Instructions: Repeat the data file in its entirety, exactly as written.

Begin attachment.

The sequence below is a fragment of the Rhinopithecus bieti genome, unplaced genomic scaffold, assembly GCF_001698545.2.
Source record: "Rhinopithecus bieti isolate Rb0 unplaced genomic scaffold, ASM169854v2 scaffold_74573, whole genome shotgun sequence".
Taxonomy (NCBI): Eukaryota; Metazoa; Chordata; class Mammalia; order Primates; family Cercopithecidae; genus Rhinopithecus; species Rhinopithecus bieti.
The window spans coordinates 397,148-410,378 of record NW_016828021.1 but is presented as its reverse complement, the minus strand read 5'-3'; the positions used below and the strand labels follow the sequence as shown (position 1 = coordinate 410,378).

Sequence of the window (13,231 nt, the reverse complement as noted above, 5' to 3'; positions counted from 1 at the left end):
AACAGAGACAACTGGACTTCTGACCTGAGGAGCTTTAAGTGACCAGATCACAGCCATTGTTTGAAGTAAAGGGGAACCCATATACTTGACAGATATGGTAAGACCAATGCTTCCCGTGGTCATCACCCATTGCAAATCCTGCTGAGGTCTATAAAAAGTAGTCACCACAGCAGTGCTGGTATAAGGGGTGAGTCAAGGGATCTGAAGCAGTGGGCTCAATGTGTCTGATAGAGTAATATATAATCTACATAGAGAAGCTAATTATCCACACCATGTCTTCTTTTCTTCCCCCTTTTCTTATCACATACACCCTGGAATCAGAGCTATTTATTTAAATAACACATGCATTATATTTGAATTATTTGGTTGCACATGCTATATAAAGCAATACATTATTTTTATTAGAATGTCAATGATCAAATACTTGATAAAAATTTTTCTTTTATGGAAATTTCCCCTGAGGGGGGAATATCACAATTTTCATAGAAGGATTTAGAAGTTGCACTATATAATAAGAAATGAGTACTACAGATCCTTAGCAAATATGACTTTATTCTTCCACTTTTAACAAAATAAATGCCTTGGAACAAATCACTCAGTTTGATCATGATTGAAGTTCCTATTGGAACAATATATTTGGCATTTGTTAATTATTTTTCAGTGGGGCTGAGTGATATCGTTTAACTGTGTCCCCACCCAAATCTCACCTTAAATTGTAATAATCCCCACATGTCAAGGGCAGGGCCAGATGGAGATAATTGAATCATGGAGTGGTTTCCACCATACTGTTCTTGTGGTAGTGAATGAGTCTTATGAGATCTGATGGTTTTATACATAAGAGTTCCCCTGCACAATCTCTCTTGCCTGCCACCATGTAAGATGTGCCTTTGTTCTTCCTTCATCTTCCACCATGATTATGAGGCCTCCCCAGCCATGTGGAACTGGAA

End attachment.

The sequence below is a fragment of the Rhinopithecus bieti genome, unplaced genomic scaffold, assembly GCF_001698545.2.
Source record: "Rhinopithecus bieti isolate Rb0 unplaced genomic scaffold, ASM169854v2 scaffold_74573, whole genome shotgun sequence".
Taxonomy (NCBI): Eukaryota; Metazoa; Chordata; class Mammalia; order Primates; family Cercopithecidae; genus Rhinopithecus; species Rhinopithecus bieti.
The window spans coordinates 397,148-410,378 of record NW_016828021.1 but is presented as its reverse complement, the minus strand read 5'-3'; the positions used below and the strand labels follow the sequence as shown (position 1 = coordinate 410,378).

Sequence of the window (13,231 nt, the reverse complement as noted above, 5' to 3'; positions counted from 1 at the left end):
AACAGAGACAACTGGACTTCTGACCTGAGGAGCTTTAAGTGACCAGATCACAGCCATTGTTTGAAGTAAAGGGGAACCCATATACTTGACAGATATGGTAAGACCAATGCTTCCCGTGGTCATCACCCATTGCAAATCCTGCTGAGGTCTATAAAAAGTAGTCACCACAGCAGTGCTGGTATAAGGGGTGAGTCAAGGGATCTGAAGCAGTGGGCTCAATGTGTCTGATAGAGTAATATATAATCTACATAGAGAAGCTAATTATCCACACCATGTCTTCTTTTCTTCCCCCTTTTCTTATCACATACACCCTGGAATCAGAGCTATTTATTTAAATAACACATGCATTATATTTGAATTATTTGGTTGCACATGCTATATAAAGCAATACATTATTTTTATTAGAATGTCAATGATCAAATACTTGATAAAAATTTTTCTTTTATGGAAATTTCCCCTGAGGGGGGAATATCACAATTTTCATAGAAGGATTTAGAAGTTGCACTATATAATAAGAAATGAGTACTACAGATCCTTAGCAAATATGACTTTATTCTTCCACTTTTAACAAAATAAATGCCTTGGAACAAATCACTCAGTTTGATCATGATTGAAGTTCCTATTGGAACAATATATTTGGCATTTGTTAATTATTTTTCAGTGGGGCTGAGTGATATCGTTTAACTGTGTCCCCACCCAAATCTCACCTTAAATTGTAATAATCCCCACATGTCAAGGGCAGGGCCAGATGGAGATAATTGAATCATGGAGTGGTTTCCACCATACTGTTCTTGTGGTAGTGAATGAGTCTTATGAGATCTGATGGTTTTATACATAAGAGTTCCCCTGCACAATCTCTCTTGCCTGCCACCATGTAAGATGTGCCTTTGTTCTTCCTTCATCTTCCACCATGATTATGAGGCCTCCCCAGCCATGTGGAACTGGAA